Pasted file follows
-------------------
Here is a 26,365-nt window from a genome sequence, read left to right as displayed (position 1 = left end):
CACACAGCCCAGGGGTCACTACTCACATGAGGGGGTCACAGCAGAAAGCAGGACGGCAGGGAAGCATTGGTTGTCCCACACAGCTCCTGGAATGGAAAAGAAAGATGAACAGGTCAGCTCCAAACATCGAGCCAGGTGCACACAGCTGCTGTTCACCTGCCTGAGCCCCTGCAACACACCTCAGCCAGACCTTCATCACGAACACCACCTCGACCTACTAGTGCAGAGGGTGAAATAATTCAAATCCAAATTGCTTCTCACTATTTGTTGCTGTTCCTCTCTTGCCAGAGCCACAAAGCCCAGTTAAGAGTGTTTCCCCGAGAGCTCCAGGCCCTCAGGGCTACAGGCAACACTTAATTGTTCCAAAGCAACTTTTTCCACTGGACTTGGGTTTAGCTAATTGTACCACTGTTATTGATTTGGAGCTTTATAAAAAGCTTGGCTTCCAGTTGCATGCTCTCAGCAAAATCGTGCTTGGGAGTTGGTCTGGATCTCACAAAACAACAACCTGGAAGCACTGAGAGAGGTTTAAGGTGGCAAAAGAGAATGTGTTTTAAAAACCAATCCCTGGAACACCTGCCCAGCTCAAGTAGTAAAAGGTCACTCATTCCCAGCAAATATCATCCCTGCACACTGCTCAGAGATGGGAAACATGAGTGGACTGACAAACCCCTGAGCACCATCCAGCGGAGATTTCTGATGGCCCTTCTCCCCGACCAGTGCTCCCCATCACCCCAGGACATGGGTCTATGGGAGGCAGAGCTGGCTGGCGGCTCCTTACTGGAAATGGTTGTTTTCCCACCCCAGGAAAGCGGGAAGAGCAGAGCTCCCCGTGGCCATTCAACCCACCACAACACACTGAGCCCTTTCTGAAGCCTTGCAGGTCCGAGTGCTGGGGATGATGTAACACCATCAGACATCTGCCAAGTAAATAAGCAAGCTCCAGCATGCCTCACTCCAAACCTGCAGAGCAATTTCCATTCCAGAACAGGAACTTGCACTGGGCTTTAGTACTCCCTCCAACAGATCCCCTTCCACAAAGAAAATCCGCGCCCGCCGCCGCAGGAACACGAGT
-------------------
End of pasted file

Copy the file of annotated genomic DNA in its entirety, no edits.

Here is a 26,365-nt window from a genome sequence, read left to right as displayed (position 1 = left end):
CACACAGCCCAGGGGTCACTACTCACATGAGGGGGTCACAGCAGAAAGCAGGACGGCAGGGAAGCATTGGTTGTCCCACACAGCTCCTGGAATGGAAAAGAAAGATGAACAGGTCAGCTCCAAACATCGAGCCAGGTGCACACAGCTGCTGTTCACCTGCCTGAGCCCCTGCAACACACCTCAGCCAGACCTTCATCACGAACACCACCTCGACCTACTAGTGCAGAGGGTGAAATAATTCAAATCCAAATTGCTTCTCACTATTTGTTGCTGTTCCTCTCTTGCCAGAGCCACAAAGCCCAGTTAAGAGTGTTTCCCCGAGAGCTCCAGGCCCTCAGGGCTACAGGCAACACTTAATTGTTCCAAAGCAACTTTTTCCACTGGACTTGGGTTTAGCTAATTGTACCACTGTTATTGATTTGGAGCTTTATAAAAAGCTTGGCTTCCAGTTGCATGCTCTCAGCAAAATCGTGCTTGGGAGTTGGTCTGGATCTCACAAAACAACAACCTGGAAGCACTGAGAGAGGTTTAAGGTGGCAAAAGAGAATGTGTTTTAAAAACCAATCCCTGGAACACCTGCCCAGCTCAAGTAGTAAAAGGTCACTCATTCCCAGCAAATATCATCCCTGCACACTGCTCAGAGATGGGAAACATGAGTGGACTGACAAACCCCTGAGCACCATCCAGCGGAGATTTCTGATGGCCCTTCTCCCCGACCAGTGCTCCCCATCACCCCAGGACATGGGTCTATGGGAGGCAGAGCTGGCTGGCGGCTCCTTACTGGAAATGGTTGTTTTCCCACCCCAGGAAAGCGGGAAGAGCAGAGCTCCCCGTGGCCATTCAACCCACCACAACACACTGAGCCCTTTCTGAAGCCTTGCAGGTCCGAGTGCTGGGGATGATGTAACACCATCAGACATCTGCCAAGTAAATAAGCAAGCTCCAGCATGCCTCACTCCAAACCTGCAGAGCAATTTCCATTCCAGAACAGGAACTTGCACTGGGCTTTAGTACTCCCTCCAACAGATCCCCTTCCACAAAGAAAATCCGCGCCCGCCGCCGCAGGAACACGAGT